3,499 criminal cases reported in 2022

Royal Bhutan Police (RBP) registered a total of 3,499 criminal cases in 2022. The top five crimes reported in 2022 are offence of substance abuse, battery, larceny, burglary and deceptive practice. Battery recorded the highest with 778 cases followed by offence of substance abuse with 604 cases.

Larceny contributed 308 cases, burglary 251 cases and deceptive practice 1,541 cases in the year. Dzongkhag wise, as the trend goes, Thimphu recorded the highest crime rate with 1,462 cases followed by Chukha with 305 cases.

Paro came in the third highest with 262 cases. Gasa, which usually stays at the bottom with only few cases in a year, however, in 2022, Gasa saw 26 cases. Of the total registered cases in the year, 714 cases were charge sheeted to court, 320 cases forwarded to Office of Attorney General and 300 cases were forwarded to BNCA.

RBP has 1,433 pending cases. RBP arrested 4,628 suspects including 499 women. From the total arrests made in the year, 1,094 suspects were convicted, of which 112 are female suspects. Rape, sexual offences, voluntary and involuntary manslaughter are other reported cases.

An official from RBP said that case of substance abuse has become a national issue, wherein if RBP does not proactively monitor the issue, there won’t be many people who would come and put a complaint unlike other cases.

Age wise, he said that youth (30 years and below) stand highest who are arrested for abusing substance abuse. The youth, unlike the adults, have no isolated place to sit and abuse the drugs, and are often caught.

He said, “Pharmaceutical drugs do not have a boundary nor do they have a jurisdiction. Abusing of tobacco products is the initial stage of abusing. Once they get used to it, they then shift their choice to substance abuse. Tobacco products are the medium of abusing drugs.”

Display and advertisement of tobacco products are not allowed, yet shopkeepers do that, he said, adding that monitoring those is one challenge given lack of resources and shortage of manpower. Moreover, not being able to control public smoking is another challenge.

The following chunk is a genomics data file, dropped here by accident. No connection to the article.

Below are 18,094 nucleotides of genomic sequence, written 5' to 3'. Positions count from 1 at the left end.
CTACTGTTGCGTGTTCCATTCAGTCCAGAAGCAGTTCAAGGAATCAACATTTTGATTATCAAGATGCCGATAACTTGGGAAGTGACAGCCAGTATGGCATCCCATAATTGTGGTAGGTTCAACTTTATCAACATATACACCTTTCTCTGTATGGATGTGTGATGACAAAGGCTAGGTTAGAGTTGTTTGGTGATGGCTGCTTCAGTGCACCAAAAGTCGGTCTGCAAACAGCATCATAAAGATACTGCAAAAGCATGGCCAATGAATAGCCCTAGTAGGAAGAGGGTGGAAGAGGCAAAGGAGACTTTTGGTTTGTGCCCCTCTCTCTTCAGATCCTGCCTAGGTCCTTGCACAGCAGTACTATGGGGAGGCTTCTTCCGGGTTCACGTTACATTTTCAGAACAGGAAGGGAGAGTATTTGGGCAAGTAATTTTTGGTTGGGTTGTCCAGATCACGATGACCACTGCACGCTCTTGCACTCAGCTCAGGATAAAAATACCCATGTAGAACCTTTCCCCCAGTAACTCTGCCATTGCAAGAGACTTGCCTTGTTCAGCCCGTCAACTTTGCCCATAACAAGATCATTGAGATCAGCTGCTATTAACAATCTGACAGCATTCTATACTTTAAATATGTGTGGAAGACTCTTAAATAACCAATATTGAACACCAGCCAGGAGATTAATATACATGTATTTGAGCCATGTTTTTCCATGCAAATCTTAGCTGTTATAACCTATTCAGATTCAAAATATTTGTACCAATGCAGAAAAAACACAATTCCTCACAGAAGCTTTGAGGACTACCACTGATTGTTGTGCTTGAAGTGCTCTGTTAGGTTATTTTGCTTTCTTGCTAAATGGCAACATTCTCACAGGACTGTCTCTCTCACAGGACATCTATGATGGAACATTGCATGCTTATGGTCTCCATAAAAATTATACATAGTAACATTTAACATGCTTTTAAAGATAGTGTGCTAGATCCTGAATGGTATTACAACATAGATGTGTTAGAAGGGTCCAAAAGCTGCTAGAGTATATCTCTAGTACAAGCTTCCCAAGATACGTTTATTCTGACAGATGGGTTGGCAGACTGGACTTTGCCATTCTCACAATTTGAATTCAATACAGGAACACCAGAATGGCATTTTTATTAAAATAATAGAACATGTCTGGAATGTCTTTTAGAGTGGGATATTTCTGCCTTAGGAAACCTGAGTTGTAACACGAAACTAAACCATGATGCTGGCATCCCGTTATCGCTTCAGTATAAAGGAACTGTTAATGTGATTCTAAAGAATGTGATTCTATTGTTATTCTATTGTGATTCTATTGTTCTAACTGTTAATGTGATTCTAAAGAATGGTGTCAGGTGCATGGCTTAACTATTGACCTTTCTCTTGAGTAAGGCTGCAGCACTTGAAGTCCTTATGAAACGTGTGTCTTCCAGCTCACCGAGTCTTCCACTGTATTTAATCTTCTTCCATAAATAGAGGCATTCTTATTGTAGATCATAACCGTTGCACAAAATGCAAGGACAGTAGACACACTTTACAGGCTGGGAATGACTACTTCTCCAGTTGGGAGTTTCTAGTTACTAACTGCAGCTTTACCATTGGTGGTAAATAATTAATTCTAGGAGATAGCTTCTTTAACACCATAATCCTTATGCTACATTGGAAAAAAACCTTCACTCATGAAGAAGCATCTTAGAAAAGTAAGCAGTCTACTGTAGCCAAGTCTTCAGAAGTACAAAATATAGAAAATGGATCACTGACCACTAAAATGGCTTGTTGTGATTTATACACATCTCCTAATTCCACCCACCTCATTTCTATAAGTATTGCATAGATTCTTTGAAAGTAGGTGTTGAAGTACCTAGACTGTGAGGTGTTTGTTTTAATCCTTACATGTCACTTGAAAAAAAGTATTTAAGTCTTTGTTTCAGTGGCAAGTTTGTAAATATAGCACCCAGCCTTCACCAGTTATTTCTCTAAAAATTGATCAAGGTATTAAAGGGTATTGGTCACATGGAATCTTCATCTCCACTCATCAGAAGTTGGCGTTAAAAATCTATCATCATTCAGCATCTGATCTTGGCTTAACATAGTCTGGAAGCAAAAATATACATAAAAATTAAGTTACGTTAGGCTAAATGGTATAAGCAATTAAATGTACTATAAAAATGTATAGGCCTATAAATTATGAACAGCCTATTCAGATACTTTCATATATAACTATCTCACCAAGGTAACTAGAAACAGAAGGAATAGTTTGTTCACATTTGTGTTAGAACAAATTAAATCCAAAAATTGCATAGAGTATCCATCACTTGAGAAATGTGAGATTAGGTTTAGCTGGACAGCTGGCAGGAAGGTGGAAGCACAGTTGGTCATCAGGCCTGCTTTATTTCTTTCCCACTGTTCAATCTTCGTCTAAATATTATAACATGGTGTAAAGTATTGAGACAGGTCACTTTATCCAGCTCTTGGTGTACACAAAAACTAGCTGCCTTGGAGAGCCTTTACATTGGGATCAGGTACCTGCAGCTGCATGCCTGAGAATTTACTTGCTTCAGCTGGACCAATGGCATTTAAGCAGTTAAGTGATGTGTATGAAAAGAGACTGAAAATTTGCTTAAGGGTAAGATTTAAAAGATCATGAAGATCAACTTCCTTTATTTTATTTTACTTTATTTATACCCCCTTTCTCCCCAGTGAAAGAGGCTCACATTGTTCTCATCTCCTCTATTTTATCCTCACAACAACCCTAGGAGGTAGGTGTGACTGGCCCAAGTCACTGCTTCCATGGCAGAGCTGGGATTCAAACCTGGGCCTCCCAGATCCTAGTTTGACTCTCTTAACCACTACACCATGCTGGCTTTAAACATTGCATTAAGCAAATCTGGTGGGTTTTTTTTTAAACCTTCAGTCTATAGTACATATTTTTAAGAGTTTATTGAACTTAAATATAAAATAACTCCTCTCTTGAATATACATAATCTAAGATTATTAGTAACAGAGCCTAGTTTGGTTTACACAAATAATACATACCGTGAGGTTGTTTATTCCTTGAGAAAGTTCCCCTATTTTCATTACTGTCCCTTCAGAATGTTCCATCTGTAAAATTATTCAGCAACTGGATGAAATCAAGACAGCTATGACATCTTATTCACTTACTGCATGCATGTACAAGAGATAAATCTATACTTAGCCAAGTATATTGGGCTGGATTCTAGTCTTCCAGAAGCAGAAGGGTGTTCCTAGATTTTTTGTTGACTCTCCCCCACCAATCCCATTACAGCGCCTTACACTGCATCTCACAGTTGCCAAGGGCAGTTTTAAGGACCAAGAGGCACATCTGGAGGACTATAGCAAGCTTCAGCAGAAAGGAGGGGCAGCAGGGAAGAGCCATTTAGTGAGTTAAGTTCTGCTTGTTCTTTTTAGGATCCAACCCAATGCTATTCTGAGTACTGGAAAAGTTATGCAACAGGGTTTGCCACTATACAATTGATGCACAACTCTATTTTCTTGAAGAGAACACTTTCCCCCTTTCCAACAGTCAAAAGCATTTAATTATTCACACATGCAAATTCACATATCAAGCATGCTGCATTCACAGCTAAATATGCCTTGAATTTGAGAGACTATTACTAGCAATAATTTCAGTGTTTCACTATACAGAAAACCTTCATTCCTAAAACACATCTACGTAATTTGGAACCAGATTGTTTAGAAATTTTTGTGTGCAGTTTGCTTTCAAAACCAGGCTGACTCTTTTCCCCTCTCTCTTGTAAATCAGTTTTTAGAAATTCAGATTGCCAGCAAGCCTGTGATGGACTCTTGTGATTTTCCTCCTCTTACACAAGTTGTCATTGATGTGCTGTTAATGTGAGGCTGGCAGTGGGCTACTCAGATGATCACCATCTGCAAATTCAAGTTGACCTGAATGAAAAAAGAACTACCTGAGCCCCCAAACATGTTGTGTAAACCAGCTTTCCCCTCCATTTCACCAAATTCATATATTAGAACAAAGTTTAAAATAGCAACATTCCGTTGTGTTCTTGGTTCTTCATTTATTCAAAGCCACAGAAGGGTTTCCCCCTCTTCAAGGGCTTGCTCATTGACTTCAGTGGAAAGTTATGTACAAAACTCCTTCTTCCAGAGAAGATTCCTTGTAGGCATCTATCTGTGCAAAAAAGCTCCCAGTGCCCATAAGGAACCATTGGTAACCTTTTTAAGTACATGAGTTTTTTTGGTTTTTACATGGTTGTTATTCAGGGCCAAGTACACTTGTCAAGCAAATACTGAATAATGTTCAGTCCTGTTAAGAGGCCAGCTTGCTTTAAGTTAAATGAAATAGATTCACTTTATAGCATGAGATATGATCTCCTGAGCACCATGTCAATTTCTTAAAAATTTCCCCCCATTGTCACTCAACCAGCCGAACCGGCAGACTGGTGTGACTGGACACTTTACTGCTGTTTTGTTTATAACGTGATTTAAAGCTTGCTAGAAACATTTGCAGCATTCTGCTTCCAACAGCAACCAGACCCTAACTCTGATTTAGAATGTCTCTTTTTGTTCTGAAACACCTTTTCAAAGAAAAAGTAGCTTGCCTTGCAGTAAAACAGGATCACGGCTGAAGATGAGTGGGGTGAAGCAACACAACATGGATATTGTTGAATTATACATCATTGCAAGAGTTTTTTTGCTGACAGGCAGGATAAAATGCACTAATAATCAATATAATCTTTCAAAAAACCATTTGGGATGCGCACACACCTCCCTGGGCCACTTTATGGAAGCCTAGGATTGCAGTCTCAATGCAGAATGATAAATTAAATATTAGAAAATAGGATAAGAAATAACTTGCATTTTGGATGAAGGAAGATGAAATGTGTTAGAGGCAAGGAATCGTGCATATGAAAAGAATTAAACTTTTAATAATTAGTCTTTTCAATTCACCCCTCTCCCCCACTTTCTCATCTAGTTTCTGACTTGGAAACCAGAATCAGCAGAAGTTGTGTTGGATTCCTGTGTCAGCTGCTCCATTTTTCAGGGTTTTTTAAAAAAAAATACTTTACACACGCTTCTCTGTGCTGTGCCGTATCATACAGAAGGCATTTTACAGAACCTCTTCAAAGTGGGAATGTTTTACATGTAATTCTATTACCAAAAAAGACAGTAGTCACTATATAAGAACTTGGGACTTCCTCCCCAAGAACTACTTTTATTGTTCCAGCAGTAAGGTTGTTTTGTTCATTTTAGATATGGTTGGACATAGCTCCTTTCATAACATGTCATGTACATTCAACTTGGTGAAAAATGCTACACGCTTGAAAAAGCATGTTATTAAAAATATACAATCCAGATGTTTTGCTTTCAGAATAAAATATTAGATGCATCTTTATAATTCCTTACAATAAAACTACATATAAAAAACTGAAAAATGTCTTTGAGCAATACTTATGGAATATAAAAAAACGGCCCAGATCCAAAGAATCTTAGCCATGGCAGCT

Availability of solvent drugs like thinner, dendrite and dilute is one issue, wherein monitoring is challenging. They can sale with a valid trade license but they cannot sell to minors.

“Today’s abuser can be tomorrow’s potential traffickers. Having too much of abusers can increase the demand of controlled substances. When that is the case, the chance of increase in the supply side is obvious. Therefore, it is must to address and tackle the abusers,” he added.

Knowing the demand, he said that farmers are into harvesting the cannabis, as that is easy way of making money. They chose harvesting cannabis derivatives over cultivation of crops because they know the value of it.

Knowing the importance of tackling the abusers, at the earliest, RBP is undertaking various measures to intervene. They are carrying out intensive targeted patrolling, they gather information as that is only, they way to get hold of offences related to substance abuse.

In addition, they conduct regular and random check-post, border ports and highway checking using canine and police personnel. They raid and investigate if need be. Moreover, they visit the vulnerable group, as and when needed.

He said, “We do a crime mapping according to which we deploy our patrolling team. Supply targets a huge group, and when demand and supply meets, the situation becomes the worst. Thereby, we usually target such areas where we see the possibility of such happening.”

For now, offences related to substance abuse are male dominated, as women have more reservation, restriction and responsibilities.

The source, in addition said that the police alone cannot curb down on such crimes. Parents and the society, in general, should take equal responsibilities, as everything starts from home.

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